I recently went to a conference presentation on networking where the speaker Sally Ng recommended that you identify the 20 people in your field that you would like to meet. I tweaked Sally’s recommendation, and present to you a list of 20(-ish) people and resources which helped me in career exploration and professional development during graduate school. You don’t have to be struggling in your program to benefit from exploring alternative options and growing your professional network!
- Your dissertation supervisor. Becoming more open and honest with my supervisor about my needs was a significant part of my career development over the past year! I would recommend having a chat with your supervisor as one of the first steps to take.
- At least 1 supportive professor in the program. Your dissertation supervisor is ideally your biggest supporter within your program, but that often may not be the case. Even if your supervisor is very helpful and supportive, they can’t provide perspective on all the experiences or opportunities available to you because they haven’t lived multiple lives (typically). I had several informational interviews with professors with various experiences outside of academia and was connected with resources for program evaluations and starting a business.
- At least 1 work colleague or supervisor in your current job. Your job is fostering certain skill sets which may help distinguish you in a later job application. And if that doesn’t feel like the case, what kind of conversation can you have with your supervisor to foster those skill sets? Bonus if your work involves your subject area.
- A friend who is an expert in a field that you know nothing about. For example, I knew next to nothing about entrepreneurship, but I knew that my friend Vanessa is really passionate about it. She then connected me with the start ups organization on campus. People love talking about themselves and how they got to where they are (see this blog)! It literally takes a coffee for people to happily teach you about something they love.
- Someone working in a career you had considered before grad school. Having long talks with friends in journalism solidified my decision to not pursue music journalism as a career.
- A professional in your chosen field who is a woman of colour. See that it is done. Of course you deserve to be in this field. If it is uncommon to find someone who looks like or identifies similarly as you in your chosen field, look harder.
- Someone doing something unique with the same degree that you will have. Expand your understanding of the flexibility of your degree. Check out the #postac (post academia) hashtag. For example, someone from my program went on to become a media consultant and provides psychological advice for reality television shows. That’s pretty cool.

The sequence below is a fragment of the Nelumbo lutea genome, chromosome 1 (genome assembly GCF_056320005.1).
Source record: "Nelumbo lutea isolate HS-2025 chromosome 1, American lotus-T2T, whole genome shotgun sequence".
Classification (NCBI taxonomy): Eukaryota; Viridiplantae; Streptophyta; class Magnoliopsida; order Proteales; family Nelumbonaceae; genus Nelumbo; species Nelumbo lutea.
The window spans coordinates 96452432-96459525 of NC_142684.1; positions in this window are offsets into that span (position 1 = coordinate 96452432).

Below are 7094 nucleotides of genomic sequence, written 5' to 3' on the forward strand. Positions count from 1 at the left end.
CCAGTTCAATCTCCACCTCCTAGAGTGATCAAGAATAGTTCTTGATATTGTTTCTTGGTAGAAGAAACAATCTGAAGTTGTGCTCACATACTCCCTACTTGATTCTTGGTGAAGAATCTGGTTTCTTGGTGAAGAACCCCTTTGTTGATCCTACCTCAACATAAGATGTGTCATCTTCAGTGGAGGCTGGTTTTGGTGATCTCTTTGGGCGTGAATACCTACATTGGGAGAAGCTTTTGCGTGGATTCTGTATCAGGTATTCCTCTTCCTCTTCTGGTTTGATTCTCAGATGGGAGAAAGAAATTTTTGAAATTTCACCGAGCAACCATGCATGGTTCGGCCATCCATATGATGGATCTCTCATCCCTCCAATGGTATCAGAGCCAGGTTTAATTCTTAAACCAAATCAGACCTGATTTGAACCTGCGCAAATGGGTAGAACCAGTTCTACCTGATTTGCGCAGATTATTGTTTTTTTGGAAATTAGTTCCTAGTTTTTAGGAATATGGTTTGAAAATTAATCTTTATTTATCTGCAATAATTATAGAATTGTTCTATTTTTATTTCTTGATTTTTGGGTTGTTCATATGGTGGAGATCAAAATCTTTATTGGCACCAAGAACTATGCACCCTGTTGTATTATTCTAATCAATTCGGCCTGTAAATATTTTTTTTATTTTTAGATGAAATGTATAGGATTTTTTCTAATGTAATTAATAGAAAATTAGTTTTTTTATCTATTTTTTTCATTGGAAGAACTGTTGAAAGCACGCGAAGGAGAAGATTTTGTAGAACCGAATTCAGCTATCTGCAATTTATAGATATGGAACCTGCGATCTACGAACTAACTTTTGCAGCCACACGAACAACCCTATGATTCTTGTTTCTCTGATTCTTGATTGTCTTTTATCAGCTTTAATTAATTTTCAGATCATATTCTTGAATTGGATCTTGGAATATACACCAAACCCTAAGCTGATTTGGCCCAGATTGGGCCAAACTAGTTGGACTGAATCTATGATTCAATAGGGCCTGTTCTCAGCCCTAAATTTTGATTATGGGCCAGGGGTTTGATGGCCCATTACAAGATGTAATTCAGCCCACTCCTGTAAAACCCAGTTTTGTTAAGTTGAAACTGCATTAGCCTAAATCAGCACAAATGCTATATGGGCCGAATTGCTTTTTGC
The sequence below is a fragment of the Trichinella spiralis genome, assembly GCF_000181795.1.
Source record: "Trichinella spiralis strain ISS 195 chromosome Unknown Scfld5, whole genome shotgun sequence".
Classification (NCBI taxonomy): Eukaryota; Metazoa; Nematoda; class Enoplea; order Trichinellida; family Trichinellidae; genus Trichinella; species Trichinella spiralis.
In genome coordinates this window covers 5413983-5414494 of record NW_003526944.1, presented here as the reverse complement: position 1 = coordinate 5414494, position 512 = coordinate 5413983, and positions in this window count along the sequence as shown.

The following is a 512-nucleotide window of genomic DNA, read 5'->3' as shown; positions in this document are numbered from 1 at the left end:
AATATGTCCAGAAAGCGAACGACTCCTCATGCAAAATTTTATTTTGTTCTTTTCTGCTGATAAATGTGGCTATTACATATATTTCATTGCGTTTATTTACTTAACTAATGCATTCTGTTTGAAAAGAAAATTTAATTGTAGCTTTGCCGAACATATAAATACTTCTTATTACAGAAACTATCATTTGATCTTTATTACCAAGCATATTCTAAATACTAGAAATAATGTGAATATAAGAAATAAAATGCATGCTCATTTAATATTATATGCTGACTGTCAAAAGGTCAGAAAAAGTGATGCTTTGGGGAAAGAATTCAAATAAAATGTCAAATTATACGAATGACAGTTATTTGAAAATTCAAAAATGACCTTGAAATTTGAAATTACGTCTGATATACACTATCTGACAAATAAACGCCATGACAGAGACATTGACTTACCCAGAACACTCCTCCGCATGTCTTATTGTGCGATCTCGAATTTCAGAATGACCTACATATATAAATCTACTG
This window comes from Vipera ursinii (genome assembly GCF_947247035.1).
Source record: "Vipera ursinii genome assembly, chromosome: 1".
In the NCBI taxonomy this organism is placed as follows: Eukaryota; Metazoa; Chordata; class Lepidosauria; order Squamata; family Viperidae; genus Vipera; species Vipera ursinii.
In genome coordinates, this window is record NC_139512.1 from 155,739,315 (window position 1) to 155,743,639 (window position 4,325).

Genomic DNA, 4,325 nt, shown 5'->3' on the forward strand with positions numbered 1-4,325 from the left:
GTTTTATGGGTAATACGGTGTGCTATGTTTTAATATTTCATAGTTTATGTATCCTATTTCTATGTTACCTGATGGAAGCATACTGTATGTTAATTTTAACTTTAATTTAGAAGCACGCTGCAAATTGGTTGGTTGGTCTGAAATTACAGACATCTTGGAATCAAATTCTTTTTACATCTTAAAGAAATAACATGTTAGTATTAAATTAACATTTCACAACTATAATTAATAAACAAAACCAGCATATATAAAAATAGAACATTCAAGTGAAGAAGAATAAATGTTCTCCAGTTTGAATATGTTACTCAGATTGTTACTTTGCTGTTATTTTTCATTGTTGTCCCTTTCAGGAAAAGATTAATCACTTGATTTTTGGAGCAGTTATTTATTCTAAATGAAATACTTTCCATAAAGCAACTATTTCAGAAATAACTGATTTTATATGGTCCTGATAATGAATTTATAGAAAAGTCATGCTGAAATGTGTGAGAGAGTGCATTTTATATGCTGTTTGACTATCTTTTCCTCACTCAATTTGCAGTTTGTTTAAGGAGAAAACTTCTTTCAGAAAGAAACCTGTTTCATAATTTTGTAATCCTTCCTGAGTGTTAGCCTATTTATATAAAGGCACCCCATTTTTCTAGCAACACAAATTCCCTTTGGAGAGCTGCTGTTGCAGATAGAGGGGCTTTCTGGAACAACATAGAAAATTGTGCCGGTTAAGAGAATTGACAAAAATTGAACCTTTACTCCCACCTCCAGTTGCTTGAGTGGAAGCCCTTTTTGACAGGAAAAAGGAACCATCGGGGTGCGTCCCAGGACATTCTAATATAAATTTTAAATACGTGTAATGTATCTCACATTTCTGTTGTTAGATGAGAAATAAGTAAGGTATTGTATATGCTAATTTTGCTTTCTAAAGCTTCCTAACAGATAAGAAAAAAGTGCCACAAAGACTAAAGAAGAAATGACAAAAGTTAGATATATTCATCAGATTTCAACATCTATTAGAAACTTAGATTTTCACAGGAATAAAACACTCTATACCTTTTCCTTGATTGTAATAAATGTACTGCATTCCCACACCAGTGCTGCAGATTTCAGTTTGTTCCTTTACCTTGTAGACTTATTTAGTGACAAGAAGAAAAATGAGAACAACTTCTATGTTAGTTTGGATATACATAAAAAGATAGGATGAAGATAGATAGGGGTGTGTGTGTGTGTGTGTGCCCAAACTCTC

- Someone working in your field who does not have your degree. If anything, this can alert you to what aspects of your Masters or Ph.D. experience is actually unique, and how much that piece of paper matters for getting what you want.
- Basically, talk to at least one person from each quadrant on this subject matter x sector diagram, courtesy of Jobs on Toast.
People love talking about themselves and how they got to where they are (see this blog)!
- A colleague who jumped ship. Knowing the breaking point for someone who was pursuing a similar goal as you can help you identify what may be a breaking point for you.
- Career counselling on campus. Bonus if there are services geared for graduate students!
- An alternative academic – someone using their degree for an administrative position on campus. (check out #altac)
- A career coach. (For example, From PhD to Life)
- Campus or community organizations which promote entrepreneurship. I was connected with the Pond-Deshpande Centre in Fredericton, which provides invaluable workshops and programs for free or a minimal charge. Whether starting a business is something that interests you, the skills learned (self-presentation and promotion, networking, creativity and idea generation) can benefit all professionals.
- Beyond the Professoriate. This annual online conference helps graduate students envision fulfilling careers using the skill sets they acquired in their degree programs.
- PhDs at Work.
- The Versatile PhD.
- Find your strengths using tools such as StrengthsFinder or SkillsScan.
- Translate your oodles of experience and skills to a common language employers use and understand. Tailor your resume by using a plethora of online resources!
- Your supportive person, whether that’s your partner, a family member, your psychologist/therapist, or a trusted friend. In a process which can occasionally shake up your own identity, having someone around to remind you that you are more than your career is so important!
Which of these people have you learned from? Who else would you include in your professional development 20? Share your experiences and wisdom below!